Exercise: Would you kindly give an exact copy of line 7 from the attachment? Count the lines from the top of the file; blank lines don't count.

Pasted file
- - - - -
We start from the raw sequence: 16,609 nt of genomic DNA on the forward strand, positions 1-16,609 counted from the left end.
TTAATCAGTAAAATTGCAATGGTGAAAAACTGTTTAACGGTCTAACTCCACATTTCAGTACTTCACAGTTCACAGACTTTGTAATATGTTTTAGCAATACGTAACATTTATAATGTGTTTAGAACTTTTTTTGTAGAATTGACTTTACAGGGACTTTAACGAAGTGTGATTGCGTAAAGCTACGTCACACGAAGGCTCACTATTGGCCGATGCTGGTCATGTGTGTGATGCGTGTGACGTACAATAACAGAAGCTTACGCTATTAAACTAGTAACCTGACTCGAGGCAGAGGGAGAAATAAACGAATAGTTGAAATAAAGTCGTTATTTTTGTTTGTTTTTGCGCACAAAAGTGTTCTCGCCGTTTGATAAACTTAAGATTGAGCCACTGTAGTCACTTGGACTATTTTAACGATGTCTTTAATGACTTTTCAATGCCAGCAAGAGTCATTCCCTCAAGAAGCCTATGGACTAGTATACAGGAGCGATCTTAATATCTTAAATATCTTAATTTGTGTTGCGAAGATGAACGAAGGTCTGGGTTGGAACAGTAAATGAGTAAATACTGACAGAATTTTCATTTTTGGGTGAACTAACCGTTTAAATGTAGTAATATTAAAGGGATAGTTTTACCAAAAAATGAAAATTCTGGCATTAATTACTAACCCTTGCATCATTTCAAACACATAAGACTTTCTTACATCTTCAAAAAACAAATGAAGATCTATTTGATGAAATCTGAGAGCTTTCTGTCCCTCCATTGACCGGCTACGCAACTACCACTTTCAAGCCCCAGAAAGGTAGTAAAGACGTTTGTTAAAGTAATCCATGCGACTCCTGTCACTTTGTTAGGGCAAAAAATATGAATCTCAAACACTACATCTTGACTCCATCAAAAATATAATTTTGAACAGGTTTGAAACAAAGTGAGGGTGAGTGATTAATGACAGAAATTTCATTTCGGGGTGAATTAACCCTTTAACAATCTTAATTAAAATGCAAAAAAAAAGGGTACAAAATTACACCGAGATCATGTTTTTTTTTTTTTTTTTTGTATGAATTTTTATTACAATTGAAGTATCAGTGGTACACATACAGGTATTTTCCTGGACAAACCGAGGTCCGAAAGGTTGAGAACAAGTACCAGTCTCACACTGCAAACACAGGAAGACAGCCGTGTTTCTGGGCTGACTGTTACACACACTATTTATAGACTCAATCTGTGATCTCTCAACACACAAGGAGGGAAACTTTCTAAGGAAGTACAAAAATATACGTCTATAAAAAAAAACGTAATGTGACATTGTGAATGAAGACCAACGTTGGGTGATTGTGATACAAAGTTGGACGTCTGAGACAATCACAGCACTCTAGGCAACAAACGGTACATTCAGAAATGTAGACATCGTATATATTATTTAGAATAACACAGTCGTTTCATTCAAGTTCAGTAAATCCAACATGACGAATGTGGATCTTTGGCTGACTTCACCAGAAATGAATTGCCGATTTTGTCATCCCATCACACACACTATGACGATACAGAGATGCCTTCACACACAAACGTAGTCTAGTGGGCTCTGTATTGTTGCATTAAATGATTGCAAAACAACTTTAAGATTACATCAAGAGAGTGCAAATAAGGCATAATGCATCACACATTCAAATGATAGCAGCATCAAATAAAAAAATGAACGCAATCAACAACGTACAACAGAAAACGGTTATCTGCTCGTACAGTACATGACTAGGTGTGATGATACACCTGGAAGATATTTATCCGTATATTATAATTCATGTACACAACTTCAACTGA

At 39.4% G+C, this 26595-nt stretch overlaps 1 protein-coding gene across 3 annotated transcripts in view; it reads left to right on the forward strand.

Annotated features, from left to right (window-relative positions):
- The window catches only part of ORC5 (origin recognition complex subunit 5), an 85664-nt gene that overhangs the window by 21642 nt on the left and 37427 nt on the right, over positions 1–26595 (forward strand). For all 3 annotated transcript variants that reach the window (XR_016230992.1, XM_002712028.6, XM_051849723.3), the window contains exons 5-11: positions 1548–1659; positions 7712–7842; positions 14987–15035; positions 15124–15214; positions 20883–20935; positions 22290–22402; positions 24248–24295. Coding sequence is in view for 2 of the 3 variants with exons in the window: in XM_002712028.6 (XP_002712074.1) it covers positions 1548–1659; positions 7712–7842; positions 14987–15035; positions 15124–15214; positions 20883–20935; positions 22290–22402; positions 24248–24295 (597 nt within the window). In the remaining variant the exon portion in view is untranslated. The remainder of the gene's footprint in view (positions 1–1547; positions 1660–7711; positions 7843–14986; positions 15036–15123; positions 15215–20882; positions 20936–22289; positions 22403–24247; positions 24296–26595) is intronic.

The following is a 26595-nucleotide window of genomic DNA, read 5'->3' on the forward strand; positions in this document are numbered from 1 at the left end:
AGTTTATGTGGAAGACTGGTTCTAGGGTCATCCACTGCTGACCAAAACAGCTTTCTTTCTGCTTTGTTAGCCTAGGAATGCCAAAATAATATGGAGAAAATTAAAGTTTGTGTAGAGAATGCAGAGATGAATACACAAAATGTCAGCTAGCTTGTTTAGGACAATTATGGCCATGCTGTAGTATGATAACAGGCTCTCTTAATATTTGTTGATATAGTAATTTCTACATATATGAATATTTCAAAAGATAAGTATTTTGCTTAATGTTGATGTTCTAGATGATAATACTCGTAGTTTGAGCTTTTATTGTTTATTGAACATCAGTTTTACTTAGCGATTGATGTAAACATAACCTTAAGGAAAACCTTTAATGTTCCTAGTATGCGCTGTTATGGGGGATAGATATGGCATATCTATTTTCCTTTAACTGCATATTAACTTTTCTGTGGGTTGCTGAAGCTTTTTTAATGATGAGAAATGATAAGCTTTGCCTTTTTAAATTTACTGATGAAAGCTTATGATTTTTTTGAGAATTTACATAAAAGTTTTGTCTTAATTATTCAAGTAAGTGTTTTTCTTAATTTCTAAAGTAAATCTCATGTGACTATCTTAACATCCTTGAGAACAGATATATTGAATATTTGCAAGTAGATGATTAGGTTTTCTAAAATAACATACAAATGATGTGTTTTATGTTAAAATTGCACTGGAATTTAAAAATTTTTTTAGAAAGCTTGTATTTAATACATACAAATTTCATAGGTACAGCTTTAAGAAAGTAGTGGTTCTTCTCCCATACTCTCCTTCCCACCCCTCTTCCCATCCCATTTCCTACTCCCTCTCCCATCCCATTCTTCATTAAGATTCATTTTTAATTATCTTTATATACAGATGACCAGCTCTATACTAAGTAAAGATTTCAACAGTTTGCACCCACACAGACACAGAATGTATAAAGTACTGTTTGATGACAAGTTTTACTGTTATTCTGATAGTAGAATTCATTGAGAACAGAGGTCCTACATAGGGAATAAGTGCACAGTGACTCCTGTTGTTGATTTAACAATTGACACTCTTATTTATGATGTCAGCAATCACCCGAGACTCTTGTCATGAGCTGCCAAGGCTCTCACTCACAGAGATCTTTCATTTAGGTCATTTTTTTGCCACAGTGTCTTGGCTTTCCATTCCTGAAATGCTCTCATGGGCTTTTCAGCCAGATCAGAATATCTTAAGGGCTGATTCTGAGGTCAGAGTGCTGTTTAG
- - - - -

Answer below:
AGTTTATGTGGAAGACTGGTTCTAGGGTCATCCACTGCTGACCAAAACAGCTTTCTTTCTGCTTTGTTAGCCTAGGAATGCCAAAATAATATGGAGAAAATTAAAGTTTGTGTAGAGAATGCAGAGATGAATACACAAAATGTCAGCTAGCTTGTTTAGGACAATTATGGCCATGCTGTAGTATGATAACAGGCTCTCTTAATATTTGTTGATATAGTAATTTCTACATATATGAATATTTCAAAAGATAAGTATTTTGCTTAATGTTGATGTTCTAGATGATAATACTCGTAGTTTGAGCTTTTATTGTTTATTGAACATCAGTTTTACTTAGCGATTGATGTAAACATAACCTTAAGGAAAACCTTTAATGTTCCTAGTATGCGCTGTTATGGGGGATAGATATGGCATATCTATTTTCCTTTAACTGCATATTAACTTTTCTGTGGGTTGCTGAAGCTTTTTTAATGATGAGAAATGATAAGCTTTGCCTTTTTAAATTTACTGATGAAAGCTTATGATTTTTTTGAGAATTTACATAAAAGTTTTGTCTTAATTATTCAAGTAAGTGTTTTTCTTAATTTCTAAAGTAAATCTCATGTGACTATCTTAACATCCTTGAGAACAGATATATTGAATATTTGCAAGTAGATGATTAGGTTTTCTAAAATAACATACAAATGATGTGTTTTATGTTAAAATTGCACTGGAATTTAAAAATTTTTTTAGAAAGCTTGTATTTAATACATACAAATTTCATAGGTACAGCTTTAAGAAAGTAGTGGTTCTTCTCCCATACTCTCCTTCCCACCCCTCTTCCCATCCCATTTCCTACTCCCTCTCCCATCCCATTCTTCATTAAGATTCATTTTTAATTATCTTTATATACAGATGACCAGCTCTATACTAAGTAAAGATTTCAACAGTTTGCACCCACACAGACACAGAATGTATAAAGTACTGTTTGATGACAAGTTTTACTGTTATTCTGATAGTAGAATTCATTGAGAACAGAGGTCCTACATAGGGAATAAGTGCACAGTGACTCCTGTTGTTGATTTAACAATTGACACTCTTATTTATGATGTCAGCAATCACCCGAGACTCTTGTCATGAGCTGCCAAGGCTCTCACTCACAGAGATCTTTCATTTAGGTCATTTTTTTGCCACAGTGTCTTGGCTTTCCATTCCTGAAATGCTCTCATGGGCTTTTCAGCCAGATCAGAATATCTTAAGGGCTGATTCTGAGGTCAGAGTGCTGTTTAG